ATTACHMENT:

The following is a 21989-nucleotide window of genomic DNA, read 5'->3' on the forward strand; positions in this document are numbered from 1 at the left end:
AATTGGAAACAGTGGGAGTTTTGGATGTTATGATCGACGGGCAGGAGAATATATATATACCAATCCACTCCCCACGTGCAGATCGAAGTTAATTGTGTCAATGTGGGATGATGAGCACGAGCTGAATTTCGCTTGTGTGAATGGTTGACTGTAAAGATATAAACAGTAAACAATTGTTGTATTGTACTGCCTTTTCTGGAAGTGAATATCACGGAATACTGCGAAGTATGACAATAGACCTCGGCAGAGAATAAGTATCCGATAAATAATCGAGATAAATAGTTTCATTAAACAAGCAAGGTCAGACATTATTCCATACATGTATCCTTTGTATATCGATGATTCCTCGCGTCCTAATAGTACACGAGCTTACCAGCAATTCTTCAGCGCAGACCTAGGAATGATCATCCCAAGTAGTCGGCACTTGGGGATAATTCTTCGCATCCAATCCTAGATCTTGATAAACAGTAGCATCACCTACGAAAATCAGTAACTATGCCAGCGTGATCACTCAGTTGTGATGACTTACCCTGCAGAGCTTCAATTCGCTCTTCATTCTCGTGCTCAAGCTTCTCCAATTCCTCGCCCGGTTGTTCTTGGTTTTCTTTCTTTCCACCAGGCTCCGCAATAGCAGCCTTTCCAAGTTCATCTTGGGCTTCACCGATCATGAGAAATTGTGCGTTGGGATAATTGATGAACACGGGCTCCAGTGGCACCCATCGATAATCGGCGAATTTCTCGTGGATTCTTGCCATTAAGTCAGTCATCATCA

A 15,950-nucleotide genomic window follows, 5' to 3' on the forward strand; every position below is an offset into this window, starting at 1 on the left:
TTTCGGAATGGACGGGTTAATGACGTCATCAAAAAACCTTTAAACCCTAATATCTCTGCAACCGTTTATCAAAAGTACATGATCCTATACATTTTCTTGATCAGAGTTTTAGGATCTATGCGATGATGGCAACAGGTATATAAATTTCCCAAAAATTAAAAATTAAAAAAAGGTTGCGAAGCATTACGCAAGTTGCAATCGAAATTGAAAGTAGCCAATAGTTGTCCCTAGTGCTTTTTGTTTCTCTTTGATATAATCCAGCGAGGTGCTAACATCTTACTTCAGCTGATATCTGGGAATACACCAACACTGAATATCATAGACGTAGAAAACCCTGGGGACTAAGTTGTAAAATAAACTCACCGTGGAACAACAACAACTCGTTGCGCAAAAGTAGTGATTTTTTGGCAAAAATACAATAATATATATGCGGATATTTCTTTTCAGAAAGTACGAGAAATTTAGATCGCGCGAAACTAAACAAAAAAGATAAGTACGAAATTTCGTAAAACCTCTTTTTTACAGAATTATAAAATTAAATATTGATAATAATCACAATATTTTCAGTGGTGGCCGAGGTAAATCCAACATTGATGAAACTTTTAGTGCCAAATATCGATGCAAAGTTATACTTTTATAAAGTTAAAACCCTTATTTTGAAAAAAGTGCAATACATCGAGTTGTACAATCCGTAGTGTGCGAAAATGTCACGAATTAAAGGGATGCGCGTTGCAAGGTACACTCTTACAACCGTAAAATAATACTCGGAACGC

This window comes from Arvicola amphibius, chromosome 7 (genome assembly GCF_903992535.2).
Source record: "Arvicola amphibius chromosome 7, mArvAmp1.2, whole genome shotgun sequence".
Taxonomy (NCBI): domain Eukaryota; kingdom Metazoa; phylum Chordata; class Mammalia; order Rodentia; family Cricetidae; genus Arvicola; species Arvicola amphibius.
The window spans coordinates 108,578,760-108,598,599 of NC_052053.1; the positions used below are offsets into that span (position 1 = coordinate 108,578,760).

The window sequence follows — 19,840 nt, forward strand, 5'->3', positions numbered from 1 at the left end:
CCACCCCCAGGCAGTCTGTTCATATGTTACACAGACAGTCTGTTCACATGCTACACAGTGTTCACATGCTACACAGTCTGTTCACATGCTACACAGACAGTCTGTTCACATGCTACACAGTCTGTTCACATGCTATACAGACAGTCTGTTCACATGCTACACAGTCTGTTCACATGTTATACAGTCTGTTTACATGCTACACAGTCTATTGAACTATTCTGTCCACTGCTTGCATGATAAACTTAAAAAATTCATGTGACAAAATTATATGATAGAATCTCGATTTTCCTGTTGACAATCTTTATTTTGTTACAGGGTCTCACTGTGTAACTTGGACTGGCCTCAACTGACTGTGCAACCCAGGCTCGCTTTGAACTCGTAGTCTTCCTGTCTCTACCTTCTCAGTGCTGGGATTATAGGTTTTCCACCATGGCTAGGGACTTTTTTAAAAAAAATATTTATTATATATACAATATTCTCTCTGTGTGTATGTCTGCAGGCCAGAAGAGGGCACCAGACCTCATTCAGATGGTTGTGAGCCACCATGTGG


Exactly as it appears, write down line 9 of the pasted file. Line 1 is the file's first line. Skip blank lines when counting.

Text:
The window sequence follows — 19,840 nt, forward strand, 5'->3', positions numbered from 1 at the left end: